Every year, the cap of frozen seawater floating on top of the Arctic Ocean and its neighboring seas melts during the spring and summer and grows back in the fall and winter months, reaching its maximum yearly extent between February and April. On March 24, Arctic sea ice extent peaked at 5.607 million square miles, a new record low winter maximum extent in the satellite record that started in 1979. It is slightly smaller than the previous record low maximum extent of 5.612 million square miles that occurred last year. The 13 smallest maximum extents on the satellite record have happened in the last 13 years… Arctic sea ice plays an important role in maintaining Earth’s temperature-its bright white surface reflects solar energy that the ocean would otherwise absorb. But this effect is more relevant in the summer, when the sun is high in the sky in the Arctic, than in the winter, when the sun doesn’t rise for months within the Arctic Circle. In the winter, the impact of missing sea ice is mostly felt in the atmosphere, said Jennifer Francis, a climate scientist at Rutgers University in New Brunswick, New Jersey.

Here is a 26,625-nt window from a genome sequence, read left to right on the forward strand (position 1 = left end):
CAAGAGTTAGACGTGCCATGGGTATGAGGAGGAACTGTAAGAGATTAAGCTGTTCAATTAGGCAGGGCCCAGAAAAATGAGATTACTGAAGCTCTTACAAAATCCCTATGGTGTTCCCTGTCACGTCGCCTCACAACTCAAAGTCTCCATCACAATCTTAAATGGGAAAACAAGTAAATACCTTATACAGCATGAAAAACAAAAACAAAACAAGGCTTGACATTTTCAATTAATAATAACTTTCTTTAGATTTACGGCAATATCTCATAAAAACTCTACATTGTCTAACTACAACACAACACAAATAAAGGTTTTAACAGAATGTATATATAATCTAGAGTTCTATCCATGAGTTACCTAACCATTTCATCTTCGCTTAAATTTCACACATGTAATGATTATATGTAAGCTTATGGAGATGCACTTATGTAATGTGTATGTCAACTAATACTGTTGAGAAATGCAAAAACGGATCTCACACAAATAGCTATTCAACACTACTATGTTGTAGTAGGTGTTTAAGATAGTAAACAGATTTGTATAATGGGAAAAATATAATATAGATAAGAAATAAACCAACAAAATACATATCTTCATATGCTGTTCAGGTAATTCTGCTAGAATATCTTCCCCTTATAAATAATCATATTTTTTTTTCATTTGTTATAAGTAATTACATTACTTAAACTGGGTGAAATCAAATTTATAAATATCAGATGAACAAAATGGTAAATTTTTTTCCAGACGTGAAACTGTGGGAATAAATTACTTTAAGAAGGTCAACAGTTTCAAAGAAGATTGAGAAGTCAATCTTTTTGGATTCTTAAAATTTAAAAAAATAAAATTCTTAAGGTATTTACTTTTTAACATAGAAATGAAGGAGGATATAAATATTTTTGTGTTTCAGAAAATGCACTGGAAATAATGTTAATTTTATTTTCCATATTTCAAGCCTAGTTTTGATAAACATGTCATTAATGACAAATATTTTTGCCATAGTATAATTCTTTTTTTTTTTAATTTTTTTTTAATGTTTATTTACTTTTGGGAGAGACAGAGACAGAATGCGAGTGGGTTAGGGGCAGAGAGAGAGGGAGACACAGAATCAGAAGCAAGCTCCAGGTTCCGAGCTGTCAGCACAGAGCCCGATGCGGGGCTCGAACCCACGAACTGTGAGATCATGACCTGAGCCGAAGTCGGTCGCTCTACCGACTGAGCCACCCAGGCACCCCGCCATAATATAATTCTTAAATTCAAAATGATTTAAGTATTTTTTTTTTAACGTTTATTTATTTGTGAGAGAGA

/ / / 2016 Arctic Sea Ice Wintertime Extent Hits Another Record Low